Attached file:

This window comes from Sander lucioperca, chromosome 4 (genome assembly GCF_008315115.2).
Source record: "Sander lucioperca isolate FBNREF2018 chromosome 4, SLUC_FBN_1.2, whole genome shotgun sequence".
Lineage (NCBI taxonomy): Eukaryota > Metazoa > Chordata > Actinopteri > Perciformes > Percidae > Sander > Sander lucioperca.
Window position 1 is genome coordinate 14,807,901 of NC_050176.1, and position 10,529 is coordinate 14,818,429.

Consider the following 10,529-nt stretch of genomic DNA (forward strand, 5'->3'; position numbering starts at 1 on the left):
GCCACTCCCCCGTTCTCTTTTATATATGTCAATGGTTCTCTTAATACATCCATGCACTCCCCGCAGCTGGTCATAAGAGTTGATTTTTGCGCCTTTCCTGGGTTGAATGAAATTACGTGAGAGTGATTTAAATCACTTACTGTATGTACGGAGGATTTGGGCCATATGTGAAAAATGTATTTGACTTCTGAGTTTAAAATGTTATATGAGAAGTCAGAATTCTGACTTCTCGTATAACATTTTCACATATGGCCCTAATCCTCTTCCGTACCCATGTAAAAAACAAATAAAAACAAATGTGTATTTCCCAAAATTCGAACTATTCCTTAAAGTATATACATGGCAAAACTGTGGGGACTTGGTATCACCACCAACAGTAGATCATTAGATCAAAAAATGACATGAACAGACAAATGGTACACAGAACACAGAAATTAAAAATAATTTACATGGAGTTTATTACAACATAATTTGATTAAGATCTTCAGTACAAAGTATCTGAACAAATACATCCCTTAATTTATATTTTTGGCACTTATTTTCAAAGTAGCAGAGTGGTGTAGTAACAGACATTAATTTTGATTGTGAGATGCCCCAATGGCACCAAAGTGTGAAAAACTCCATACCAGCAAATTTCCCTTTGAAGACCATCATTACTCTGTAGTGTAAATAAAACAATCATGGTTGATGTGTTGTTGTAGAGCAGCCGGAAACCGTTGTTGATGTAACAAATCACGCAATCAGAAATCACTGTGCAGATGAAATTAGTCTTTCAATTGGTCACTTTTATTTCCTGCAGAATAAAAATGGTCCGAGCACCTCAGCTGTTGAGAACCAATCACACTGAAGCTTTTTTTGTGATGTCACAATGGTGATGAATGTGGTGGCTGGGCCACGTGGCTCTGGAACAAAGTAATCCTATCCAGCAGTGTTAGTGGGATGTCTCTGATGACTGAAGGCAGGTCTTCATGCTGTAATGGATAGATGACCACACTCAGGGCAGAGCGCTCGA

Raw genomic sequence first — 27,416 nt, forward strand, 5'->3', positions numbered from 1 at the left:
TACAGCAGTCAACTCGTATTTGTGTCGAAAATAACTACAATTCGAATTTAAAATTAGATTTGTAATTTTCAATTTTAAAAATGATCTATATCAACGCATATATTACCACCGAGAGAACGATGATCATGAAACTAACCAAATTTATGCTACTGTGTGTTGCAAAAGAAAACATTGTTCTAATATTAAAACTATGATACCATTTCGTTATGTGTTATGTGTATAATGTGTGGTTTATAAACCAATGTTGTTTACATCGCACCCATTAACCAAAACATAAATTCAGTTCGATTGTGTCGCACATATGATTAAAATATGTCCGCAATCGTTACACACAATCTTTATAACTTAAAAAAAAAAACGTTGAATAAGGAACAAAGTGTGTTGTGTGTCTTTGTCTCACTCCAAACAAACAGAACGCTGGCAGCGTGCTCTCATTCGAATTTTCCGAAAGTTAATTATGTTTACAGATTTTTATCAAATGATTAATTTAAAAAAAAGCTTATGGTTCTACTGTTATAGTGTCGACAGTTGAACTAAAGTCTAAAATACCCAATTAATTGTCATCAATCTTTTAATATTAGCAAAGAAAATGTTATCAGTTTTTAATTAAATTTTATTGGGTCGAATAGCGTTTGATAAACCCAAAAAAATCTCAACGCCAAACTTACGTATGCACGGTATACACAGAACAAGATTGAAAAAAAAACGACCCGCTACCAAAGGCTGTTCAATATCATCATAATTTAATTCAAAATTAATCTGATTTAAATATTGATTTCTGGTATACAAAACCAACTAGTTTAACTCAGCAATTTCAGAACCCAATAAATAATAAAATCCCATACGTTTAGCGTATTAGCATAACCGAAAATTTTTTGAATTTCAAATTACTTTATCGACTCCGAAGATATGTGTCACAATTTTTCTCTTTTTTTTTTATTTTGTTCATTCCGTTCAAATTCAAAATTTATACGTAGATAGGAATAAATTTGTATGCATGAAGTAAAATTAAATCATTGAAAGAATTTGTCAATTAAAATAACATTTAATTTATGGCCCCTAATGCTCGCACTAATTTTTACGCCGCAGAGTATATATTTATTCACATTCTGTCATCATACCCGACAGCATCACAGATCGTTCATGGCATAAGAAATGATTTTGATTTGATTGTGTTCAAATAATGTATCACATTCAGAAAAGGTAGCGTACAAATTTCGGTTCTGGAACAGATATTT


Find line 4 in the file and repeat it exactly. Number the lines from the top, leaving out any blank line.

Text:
Window position 1 is genome coordinate 14,807,901 of NC_050176.1, and position 10,529 is coordinate 14,818,429.